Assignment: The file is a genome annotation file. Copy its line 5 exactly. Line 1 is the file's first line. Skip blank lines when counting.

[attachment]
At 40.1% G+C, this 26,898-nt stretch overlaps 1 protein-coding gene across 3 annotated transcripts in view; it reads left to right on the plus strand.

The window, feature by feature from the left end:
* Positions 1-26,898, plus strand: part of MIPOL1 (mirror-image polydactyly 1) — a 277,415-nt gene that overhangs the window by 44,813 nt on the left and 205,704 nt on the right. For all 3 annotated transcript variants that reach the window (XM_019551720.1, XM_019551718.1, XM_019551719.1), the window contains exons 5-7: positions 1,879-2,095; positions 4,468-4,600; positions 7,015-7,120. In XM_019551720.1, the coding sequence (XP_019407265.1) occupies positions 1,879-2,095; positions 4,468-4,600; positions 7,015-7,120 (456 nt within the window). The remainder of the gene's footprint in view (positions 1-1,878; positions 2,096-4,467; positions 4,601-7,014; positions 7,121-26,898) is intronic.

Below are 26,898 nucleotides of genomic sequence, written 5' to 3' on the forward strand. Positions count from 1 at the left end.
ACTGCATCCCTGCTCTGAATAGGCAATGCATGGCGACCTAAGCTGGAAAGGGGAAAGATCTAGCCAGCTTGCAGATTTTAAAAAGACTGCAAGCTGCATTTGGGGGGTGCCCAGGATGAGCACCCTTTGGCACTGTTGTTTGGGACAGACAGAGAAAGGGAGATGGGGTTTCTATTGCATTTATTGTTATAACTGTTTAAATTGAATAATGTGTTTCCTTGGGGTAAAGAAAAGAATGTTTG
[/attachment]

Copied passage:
ACTGCATCCCTGCTCTGAATAGGCAATGCATGGCGACCTAAGCTGGAAAGGGGAAAGATCTAGCCAGCTTGCAGATTTTAAAAAGACTGCAAGCTGCATTTGGGGGGTGCCCAGGATGAGCACCCTTTGGCACTGTTGTTTGGGACAGACAGAGAAAGGGAGATGGGGTTTCTATTGCATTTATTGTTATAACTGTTTAAATTGAATAATGTGTTTCCTTGGGGTAAAGAAAAGAATGTTTG